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I am wondering what a migmatite is and how is it related to the Mt. Rushmore granites? How was the Black Hills Gold deposited? Could you explain this? We are researching different areas of gold deposits in our advanced geology class. Thanks!
Question Date: 2012-11-14
Answer 1:

First off take a look at this.

A migmatite is a type of metamorphic rock that was once a mixture of a silicate liquid and a restite of minerals. Migmatite means mixed rock. Most migmatites form when a solid metamorphic rock gets heated due to intrusion of magma (often granitic magma). The granite magma slowly cools and the heat flows into the surround country rock; now, the heat flows in and the metamorphic rock, initially ALL SOLID, heats up and begins to melt! We call this process PARTIAL melting. The liquid that forms is light in color whereas the residue -the minerals that remain in solid state and do not melt- are generally dark in color. We call these two parts of the migmatite (mixed rock) the LEUCOSOME (light part) and melanosome (dark part).

Eventually, the granite magma solidifies and the migmatite cools and preserves the migmatite, layering of white bands within a darker matrix, the so called migmatite.

As far as Gold goes?
Well, while the granite is cooling and heat is flowing into the rock surrounding the granite magma, sometimes, if small amounts of water are present, the water gets heated up and can dissolve small amounts of Au. The Au is carried in chloride complexes in solution like AuCl3, etc.

The solutions move up, cool, and the gold is precipitated from the watery solutions, often with other minerals like quartz. This forms a disseminated Au deposit where the rock, with TINY flakes of Au is mined, crushed, and the Au separated.

Answer 2:

A migmatite is a rock body that has been heated so much that some of the minerals in it have started to melt and segregate from other minerals with a higher melting temperature. Migmatites are often found at the base of crustal mountain blocks, where they have been heated by the pressure of the overlying mountains. The granite of Mt. Rushmore into which the faces of former U.S. presidents has been carved formed differently -- it is a batholith, from the cooling and crystallization of a large body of magma in the crust. There is a currently a batholith forming beneath the Cascade Volcanoes of Washington and Oregon.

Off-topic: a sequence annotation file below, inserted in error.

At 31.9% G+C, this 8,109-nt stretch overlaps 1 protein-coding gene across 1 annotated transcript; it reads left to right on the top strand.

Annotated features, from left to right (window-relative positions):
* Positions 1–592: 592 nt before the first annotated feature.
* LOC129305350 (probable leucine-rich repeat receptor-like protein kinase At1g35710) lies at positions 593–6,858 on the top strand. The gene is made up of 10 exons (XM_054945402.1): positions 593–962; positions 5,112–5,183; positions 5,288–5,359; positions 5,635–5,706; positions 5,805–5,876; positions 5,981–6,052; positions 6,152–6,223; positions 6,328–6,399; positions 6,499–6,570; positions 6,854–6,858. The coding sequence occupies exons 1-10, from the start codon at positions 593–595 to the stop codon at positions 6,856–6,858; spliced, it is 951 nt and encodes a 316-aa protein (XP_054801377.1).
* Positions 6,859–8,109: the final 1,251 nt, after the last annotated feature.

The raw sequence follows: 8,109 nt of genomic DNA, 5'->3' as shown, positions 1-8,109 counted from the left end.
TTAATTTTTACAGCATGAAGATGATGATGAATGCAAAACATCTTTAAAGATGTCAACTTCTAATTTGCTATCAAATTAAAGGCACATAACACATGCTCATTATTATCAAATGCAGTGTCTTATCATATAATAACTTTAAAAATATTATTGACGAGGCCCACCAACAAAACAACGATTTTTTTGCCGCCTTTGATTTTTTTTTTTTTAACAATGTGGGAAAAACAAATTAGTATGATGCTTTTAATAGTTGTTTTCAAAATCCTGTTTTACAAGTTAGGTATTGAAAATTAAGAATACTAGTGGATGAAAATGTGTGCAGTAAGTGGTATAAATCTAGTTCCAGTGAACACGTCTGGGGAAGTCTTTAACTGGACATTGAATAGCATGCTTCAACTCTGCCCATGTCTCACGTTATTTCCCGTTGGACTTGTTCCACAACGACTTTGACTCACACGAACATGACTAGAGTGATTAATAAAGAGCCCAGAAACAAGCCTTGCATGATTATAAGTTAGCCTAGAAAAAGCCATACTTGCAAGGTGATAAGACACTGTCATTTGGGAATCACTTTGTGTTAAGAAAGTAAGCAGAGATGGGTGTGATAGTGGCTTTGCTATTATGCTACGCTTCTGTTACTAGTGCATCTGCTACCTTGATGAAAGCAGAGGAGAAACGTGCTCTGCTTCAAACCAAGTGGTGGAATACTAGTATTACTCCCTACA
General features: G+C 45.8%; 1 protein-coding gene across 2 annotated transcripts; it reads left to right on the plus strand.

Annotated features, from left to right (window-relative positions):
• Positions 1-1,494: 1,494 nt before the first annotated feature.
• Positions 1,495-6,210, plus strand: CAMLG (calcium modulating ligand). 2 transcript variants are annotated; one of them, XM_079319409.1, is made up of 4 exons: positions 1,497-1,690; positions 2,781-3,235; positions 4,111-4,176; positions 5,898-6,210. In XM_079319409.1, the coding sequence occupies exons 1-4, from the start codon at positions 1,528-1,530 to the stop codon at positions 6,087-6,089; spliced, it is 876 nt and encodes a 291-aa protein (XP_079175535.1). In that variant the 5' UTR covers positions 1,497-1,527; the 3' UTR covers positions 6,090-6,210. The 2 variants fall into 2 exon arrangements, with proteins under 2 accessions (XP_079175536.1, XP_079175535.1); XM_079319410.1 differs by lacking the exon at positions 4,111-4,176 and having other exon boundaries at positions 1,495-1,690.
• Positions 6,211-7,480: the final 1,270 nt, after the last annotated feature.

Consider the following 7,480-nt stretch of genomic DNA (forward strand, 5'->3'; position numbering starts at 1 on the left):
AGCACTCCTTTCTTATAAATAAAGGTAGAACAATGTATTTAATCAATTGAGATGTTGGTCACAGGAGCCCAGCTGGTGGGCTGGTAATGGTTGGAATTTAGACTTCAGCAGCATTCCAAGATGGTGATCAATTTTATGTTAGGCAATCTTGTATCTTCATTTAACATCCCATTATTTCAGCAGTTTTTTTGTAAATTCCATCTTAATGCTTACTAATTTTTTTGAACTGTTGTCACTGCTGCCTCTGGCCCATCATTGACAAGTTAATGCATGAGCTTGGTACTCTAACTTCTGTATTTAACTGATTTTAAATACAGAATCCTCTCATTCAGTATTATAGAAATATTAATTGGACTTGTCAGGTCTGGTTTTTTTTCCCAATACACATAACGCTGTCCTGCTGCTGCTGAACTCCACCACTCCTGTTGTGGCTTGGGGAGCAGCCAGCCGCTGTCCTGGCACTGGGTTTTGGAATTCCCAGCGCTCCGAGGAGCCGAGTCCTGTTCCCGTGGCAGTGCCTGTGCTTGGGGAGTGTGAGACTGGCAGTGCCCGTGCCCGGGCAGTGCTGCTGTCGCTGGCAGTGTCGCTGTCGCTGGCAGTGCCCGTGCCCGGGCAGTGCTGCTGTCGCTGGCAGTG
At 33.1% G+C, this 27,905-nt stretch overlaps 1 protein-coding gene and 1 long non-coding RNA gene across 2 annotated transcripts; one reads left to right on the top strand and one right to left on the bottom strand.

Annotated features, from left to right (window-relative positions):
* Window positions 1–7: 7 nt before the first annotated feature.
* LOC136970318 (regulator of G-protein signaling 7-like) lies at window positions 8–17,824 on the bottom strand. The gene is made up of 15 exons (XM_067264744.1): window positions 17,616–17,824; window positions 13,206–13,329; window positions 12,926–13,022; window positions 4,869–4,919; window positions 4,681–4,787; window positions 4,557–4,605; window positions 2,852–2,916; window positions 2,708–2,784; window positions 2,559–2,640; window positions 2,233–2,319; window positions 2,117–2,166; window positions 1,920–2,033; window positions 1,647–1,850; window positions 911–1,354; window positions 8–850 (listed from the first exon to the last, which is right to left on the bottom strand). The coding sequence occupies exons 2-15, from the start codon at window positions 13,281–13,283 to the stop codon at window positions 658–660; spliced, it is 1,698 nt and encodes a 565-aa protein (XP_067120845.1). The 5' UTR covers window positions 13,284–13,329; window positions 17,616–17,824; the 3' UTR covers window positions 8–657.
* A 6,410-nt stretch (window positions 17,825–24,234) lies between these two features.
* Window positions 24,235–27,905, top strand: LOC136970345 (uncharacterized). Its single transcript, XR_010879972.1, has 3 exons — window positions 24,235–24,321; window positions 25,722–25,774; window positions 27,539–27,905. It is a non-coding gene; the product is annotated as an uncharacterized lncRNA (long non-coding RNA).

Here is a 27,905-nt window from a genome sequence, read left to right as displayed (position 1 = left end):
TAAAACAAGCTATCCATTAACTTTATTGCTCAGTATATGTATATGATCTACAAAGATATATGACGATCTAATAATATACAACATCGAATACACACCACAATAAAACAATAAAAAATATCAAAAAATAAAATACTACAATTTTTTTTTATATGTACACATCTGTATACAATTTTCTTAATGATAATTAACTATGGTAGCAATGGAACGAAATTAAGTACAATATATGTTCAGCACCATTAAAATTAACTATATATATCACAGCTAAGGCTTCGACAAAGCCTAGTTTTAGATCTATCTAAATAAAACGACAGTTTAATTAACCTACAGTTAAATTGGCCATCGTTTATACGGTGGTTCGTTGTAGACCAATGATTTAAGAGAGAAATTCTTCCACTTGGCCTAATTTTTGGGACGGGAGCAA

Gold in the Black Hills include both placer deposits (small gold particles interspersed in stream sediments along the rivers draining the mountains) and primary ore bodies found in the bedrock. The biggest sources of gold in the area were the ore bodies themselves, including the 'Homestake' deposit. It has produced over 1.25 million kg of gold since it was first discovered in 1876. The homestake gold is found mainly in Precambrian (>540 million-year-old) metamorphic rocks. There have been several other stages of gold mineralization in the area, most recently during magamatism in the Tertiary (~50-60 million years ago). But the biggest gold deposits formed as a result of hot, mineral- rich waters moving through the metamorphic rocks of the Homestake formation. Gold-bearing minerals were deposited in large quantities along the hydrothermal pathways.

Answer 3:

Migmatite rock is a particular metamorphic "facies." Assigning rock types to facies are a way of categorizing the rocks according to their specific patterning, which is the result of how they initially formed. Usually temperature and pressure are used to describe how the rocks form. What this means is that progressively increasing temperature and pressure results in a "series" of metamorphic facies, and this is a way to describe the metamorphic process. So migmatite rock refers to a particular type of rock in that series: rock with intricate folding patterns. The folded patterns occur because migmatite forms when there is partial melting of pre-existing rock.

This is related to the Mt. Rushmore granites, and I think many granites in general. Granites are igneous rocks that form from magma, which is melted rock. Migmatite rock lies at the interface between metamorphic and igneous rock. What I mean by this is that migmatites are metamorphic rocks formed via melting of rock -- but melted rock is magma -- and igneous rock comes from magma. So in a way, migmatite is a "stepping stone" on the path to granite.

Sorry, but I don't know how the Black Hills Gold was deposited. Gold ore can typically form in a variety of ways, including via plate tectonic activity and sedimentary deposition.

I hope some of this helps!

Answer 4:

I can't answer for Mt. Rushmore specifically or for the Black Hills, but I can explain migmatite: minerals rich in iron and magnesium such as olivine and pyroxine have higher melting temperatures than minerals rich in silicon and oxygen like quartz and orthoclase. As a result, it is possible to heat a rock to the point where these lighter minerals melt, forming lenses of granite-like material, but the heavier minerals remain solid, forming gneiss-like bands. This composite rock is called a migmatite.

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